In Defense of Skimm-ing the News

The XX Factor
What Women Really Think
July 19 2012 2:17 PM

In Defense of Skimm-ing the News

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Everybody skims

Photograph by Cameron Spencer/Getty Images.

News aggregation is nothing new, but a newsletter startup called theSkimm has garnered unusual, mostly negative attention in recent days. Some of the attention is due to pedigree: TheSkimm is the brainchild of two women in their 20s who left NBC News, where they were producers, to launch the newsletter. And some of it is due to the tone and purpose: TheSkimm is meant to be a general-interest news briefing to prep women for dates, brunches, or the office, so that they will always be up to date on the events of the day. As Nitasha Tiku wrote at BetaBeat:

The idea of turning current events into cocktail party chit-chat sounds like fodder for an Aaron Sorkin diatribe on The Newsroom. But Ms. Weisberg says theSkimm’s target audience, female professionals in their 20s and 30s, don’t necessarily have the time or interest to keep up with the 24-hour news cycle. “For us, news has not only been our career, but it is our hobby and passion,” she said. “We don’t expect everyone else to share that but as journalists, it’s our job to keep people informed,” she added, couching theSkimm as a public good. “We’ve seen a lot of room for theSkimm in this demographic because women in this age range are out-earning men in degrees and paychecks. But women almost always score lower than men on current events tests.”
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The critical reaction against theSkimm is perplexing. It's true that it could use fewer Jeremy Lin puns and more of the kind of content it puts at the top of the newsletters—concise summaries of big stories, breakdowns of the concepts involved, and explanations of why the stories matter. But there's really nothing weird or lazy about wanting a concise briefing on current events, something powerful people get in the form of news roundups from underlings and reports from experts, all of the time. And it's not as if women need theSkimm because we're too busy filling our heads with celebrity gossip or makeup tips to actually absorb hard news. In a world where women are supposed to stay on top of so-called "pink" topics that lots of men feel free to ignore, as well as being up to speed on general interest news, there's no shame in wanting a rundown that helps us be better, more active conversationalists, even if it doesn't make us experts.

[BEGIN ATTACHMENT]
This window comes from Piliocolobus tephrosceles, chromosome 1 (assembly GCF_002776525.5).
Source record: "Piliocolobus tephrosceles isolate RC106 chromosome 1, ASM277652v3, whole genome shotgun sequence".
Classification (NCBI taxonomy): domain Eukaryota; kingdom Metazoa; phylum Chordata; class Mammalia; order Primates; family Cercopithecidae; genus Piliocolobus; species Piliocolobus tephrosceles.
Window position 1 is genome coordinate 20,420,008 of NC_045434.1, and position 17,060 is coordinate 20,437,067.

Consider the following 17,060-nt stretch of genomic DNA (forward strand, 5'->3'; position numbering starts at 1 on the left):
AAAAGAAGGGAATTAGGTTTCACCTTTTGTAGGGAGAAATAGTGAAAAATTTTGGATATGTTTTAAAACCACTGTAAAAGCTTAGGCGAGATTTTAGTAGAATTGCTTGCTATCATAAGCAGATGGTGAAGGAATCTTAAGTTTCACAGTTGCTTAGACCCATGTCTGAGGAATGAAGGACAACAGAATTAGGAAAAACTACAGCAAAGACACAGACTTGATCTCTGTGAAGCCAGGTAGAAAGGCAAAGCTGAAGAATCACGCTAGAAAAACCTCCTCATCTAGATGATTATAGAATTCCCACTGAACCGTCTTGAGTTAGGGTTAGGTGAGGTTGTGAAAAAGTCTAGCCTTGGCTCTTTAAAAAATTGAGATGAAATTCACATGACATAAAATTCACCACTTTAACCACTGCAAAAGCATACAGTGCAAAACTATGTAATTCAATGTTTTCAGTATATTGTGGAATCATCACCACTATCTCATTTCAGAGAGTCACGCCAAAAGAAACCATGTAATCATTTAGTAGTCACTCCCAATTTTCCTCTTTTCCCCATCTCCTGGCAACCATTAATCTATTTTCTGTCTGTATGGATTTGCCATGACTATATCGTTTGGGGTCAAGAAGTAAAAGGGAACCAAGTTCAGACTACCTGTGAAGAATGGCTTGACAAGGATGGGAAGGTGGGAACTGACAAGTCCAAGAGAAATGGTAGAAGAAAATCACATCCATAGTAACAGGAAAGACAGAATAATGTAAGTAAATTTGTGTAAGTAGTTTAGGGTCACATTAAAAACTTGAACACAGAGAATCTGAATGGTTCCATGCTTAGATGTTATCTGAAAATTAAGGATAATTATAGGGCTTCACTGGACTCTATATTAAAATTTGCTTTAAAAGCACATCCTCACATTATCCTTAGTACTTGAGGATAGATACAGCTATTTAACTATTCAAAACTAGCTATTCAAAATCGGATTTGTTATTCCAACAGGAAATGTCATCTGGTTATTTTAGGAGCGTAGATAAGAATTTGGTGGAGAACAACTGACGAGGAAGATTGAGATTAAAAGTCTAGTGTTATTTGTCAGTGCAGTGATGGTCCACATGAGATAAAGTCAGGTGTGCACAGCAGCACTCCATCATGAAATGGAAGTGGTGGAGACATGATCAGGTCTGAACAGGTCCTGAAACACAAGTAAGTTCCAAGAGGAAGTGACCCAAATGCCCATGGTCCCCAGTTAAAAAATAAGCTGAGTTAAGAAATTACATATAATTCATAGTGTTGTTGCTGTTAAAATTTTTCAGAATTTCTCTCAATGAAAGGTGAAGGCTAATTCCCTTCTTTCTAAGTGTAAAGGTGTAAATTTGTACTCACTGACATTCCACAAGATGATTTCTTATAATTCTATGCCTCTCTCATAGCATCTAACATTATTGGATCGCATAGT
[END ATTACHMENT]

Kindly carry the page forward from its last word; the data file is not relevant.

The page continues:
Our suspicion of condensed news has some justification: There's nothing more irritating than someone making loud claims of half-baked expertise to dominate a conversation or to pontificate online. And many important stories these days do get reduced to TV soundbites. But, while it's possible to criticize the early iterations of theSkimm for being thin, I think its goal is also undervalued: helping people make good conversation. Having a basic sense of events—whether it be Jeremy Lin's move to the Houston Rockets or the news that the security contractors who are supposed to be handling the London Olympics spent $450 million and now say it wasn't enough—sets women up to know what they might expect when they walk into an exchange, and the ability to ask decent questions and make small talk on topics they might otherwise have not been fluent on. There's no reason why any of us should be ashamed of getting a general lay of the land that gives us time to focus on the things we are passionate and deeply informed about.

It's not only busy professional women who could stand to get breakdowns of issues and downloads of gossip. theSkimm may be oriented toward women, but it's just a repackaging of the gender-neutral act of headline scanning that most people do every day. If we all looked at our quick reads not as a way to pretend we're polymaths, but as tools to engage with people who know more about any given issue than we do, and to get more out of our conversations with them, we'd be better off. Whether you're a man or woman, being smart isn't always about knowing the answer. Often, it's about identifying the right question.

Alyssa Rosenberg writes about culture and television for Slate’s “XX Factor” blog. She also contributes to ThinkProgress and theatlantic.com.

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